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How Congress Can Better Protect Immigrant Victims of Crime

How Congress Can Better Protect Immigrant Victims of Crime

Photo: Immigrant Domestic Abuse

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This week the Washington Post reported on two laws that protect victims of domestic abuse who are also immigrants. The story profiles women who were literally saved from abusive relationships by law enforcement who then guided them to programs that offer a special form of immigration relief for victims.

The Post writes:

…there are two forms of relief that allow them to obtain legal status on their own. One is the Violence Against Women Act, enacted in 1994 and widely used in the past several years, which permits battered women to apply for work permits and later for legal residency. The other is the “U visa,” in use since 2007, which allows victims of sexual assault and other crimes to win legal residency if they cooperate with police and the judicial system to help prosecute the offender.

This story is timely as last week, the Senate Judiciary Committee voted to reauthorize the Violence Against Women Act, making a number of positive changes to immigration provisions protecting immigrant victims of crime who qualify for U visas. Among the important changes in the bill that the Senate will take up are the addition of dating violence and stalking to the list of crimes covered, better protections for children of U-visa recipients, and the ability to recapture visa numbers that were not used in previous years. Unfortunately, there were some significant trade-offs as well. With respect to the U visa, the original provision to expand the number of visas available annually from 10,000 to 15,000 victims was removed and replaced by the recapture provision.

Another important provision that didn’t make it out of committee involves how a U-visa recipient initially qualifies. The U visa requires certification from law enforcement stating that a qualifying crime occurred, and that the victim had information about the crime and cooperated in the investigation or prosecution. The certification is mandatory; without it, the victim is not eligible for a U visa. The original proposal would have made it easier to get the necessary certification by expanding who within a law-enforcement agency can sign the certification and what level of participation a U-visa applicant must show to qualify. This provision was removed.

As the director of a program that serves U-visa clients, I find removal of this provision to be of great concern. The unfortunate reality is that the U visa is only available to victims who live in jurisdictions with cooperative law enforcement like those highlighted in the Washington Post story, but that is not always the case. They have become the gatekeepers; they decide who can apply for a U visa. Across the country, many law-enforcement officials have created their own arbitrary polices regarding U-visa certification. In some jurisdictions, law enforcement refuses to certify. In other jurisdictions, law enforcement has created protocols that are not consistent with the statute or regulations. Some agencies impose their own statute of limitations to limit victim eligibility. Others apply their own definition of substantial physical or emotional harm. They decide whether the victim was injured, usually without regard to any subsequent emotional harm suffered as a result of the criminal activity. In cases involving the murder of a parent or child, some law enforcement will not certify a case for the surviving children or parents because in their eyes the victim is deceased. As a result, eligible family members are left out of the U visa.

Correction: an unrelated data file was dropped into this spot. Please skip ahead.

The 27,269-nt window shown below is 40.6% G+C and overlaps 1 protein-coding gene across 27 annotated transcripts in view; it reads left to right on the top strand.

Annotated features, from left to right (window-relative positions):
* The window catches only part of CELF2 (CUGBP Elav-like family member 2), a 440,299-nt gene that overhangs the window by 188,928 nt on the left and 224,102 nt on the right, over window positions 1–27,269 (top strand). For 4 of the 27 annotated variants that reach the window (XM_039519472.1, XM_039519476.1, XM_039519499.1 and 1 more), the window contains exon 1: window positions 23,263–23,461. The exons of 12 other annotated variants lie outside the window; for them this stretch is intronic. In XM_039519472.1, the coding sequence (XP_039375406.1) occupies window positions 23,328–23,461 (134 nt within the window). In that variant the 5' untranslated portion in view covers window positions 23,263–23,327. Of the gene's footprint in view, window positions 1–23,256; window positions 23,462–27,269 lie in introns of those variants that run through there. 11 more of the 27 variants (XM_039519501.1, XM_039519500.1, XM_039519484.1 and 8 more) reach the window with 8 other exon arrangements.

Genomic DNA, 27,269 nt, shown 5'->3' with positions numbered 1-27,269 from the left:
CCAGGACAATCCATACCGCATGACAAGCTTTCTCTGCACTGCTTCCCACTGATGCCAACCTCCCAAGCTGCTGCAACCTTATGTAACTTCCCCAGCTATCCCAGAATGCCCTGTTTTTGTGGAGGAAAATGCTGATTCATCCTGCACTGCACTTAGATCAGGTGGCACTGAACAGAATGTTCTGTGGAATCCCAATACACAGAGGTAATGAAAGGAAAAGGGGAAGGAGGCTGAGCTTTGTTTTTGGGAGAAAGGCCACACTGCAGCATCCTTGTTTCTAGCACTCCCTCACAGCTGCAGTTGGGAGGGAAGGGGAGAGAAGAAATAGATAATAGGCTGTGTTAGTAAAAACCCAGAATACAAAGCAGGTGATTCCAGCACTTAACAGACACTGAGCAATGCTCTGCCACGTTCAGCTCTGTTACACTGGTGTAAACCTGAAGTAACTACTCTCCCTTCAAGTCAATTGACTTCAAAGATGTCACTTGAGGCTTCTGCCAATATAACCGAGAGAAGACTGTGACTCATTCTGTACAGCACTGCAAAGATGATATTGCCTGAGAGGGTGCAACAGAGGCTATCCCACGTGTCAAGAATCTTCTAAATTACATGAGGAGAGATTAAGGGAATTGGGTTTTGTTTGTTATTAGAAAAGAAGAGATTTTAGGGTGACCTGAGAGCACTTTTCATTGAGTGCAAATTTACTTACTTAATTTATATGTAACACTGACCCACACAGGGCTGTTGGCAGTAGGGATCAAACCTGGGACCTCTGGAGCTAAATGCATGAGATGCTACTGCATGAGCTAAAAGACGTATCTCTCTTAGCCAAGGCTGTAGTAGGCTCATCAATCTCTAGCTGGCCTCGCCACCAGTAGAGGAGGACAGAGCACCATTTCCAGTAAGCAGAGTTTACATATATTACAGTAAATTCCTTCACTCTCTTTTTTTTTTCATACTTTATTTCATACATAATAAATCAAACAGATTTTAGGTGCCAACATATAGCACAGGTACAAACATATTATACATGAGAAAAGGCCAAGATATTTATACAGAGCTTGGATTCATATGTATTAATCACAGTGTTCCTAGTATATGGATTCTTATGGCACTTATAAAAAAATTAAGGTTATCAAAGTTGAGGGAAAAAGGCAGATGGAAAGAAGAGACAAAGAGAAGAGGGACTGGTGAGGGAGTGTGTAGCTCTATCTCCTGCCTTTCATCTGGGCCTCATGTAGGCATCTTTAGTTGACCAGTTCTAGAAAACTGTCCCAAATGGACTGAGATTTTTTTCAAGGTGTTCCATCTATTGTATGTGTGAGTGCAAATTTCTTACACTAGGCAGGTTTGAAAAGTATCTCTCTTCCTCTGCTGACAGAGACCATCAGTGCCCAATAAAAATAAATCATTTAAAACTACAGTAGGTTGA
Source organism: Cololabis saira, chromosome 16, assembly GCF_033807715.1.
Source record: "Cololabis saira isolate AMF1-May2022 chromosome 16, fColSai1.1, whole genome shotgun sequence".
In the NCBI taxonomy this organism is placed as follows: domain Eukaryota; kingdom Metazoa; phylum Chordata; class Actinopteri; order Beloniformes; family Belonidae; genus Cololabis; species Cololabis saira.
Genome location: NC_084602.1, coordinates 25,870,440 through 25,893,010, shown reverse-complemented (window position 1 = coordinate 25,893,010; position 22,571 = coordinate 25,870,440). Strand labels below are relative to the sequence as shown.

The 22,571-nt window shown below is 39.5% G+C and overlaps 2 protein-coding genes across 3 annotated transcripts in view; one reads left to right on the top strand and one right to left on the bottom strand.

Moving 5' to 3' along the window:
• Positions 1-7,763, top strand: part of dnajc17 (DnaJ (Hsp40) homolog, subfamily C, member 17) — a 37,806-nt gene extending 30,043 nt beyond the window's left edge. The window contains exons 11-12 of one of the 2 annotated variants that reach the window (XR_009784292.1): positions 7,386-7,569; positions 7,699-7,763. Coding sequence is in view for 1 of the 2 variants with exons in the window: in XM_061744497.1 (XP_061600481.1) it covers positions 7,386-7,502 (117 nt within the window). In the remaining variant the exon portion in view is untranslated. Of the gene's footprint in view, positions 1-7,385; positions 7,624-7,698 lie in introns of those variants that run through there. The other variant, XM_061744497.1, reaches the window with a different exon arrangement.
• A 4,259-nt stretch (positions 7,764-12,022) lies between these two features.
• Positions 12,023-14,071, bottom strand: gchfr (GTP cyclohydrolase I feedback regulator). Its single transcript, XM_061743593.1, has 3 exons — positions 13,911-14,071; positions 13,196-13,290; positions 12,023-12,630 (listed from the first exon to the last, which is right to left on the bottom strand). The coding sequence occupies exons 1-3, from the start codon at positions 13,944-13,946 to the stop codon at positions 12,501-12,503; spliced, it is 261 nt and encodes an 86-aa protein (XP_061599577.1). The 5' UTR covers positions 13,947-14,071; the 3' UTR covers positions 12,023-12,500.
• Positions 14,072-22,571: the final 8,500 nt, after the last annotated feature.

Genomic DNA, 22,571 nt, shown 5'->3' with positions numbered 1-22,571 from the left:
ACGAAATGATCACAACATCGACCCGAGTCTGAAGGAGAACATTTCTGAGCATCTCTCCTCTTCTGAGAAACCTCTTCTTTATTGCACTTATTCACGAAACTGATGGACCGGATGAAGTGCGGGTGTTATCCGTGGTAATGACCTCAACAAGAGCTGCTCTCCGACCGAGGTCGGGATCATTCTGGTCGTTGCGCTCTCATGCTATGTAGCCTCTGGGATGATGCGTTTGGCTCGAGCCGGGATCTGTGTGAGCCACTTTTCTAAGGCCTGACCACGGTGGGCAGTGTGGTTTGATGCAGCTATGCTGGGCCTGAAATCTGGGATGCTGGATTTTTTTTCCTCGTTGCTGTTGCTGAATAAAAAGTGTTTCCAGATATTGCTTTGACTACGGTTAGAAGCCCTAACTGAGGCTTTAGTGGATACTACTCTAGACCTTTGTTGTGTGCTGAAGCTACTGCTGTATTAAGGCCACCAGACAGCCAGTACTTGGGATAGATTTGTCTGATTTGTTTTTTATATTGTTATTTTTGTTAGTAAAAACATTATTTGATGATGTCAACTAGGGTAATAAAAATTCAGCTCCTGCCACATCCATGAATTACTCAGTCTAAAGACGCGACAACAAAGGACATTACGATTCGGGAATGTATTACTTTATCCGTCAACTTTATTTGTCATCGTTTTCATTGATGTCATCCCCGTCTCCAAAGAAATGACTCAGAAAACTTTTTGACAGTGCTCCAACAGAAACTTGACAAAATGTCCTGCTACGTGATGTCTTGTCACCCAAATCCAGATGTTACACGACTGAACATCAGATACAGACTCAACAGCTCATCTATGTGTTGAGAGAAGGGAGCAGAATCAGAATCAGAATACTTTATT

These arbitrary policies continue despite the Department of Homeland Security’s efforts to assist and educate law enforcement about the U-visa certification requirements.  DHS developed an excellent “U Visa Law Enforcement Certification Resource Guide,” and has made itself available to answer policy questions and provide trainings to local agencies. But the arbitrary practices continue. Although the provision didn’t make it out of committee, the Senate should still consider creating an exception to the mandatory law-enforcement certification requirement. The law should allow victims to apply for a U visa if they can demonstrate their cooperation in the investigation or prosecution and their reasonable efforts to obtain certification. This provision works in the T-visa context and can easily be applied to the U visa. This straightforward amendment would provide fair and equal treatment so all victims can apply for the U visa and give them a chance to move forward with their lives.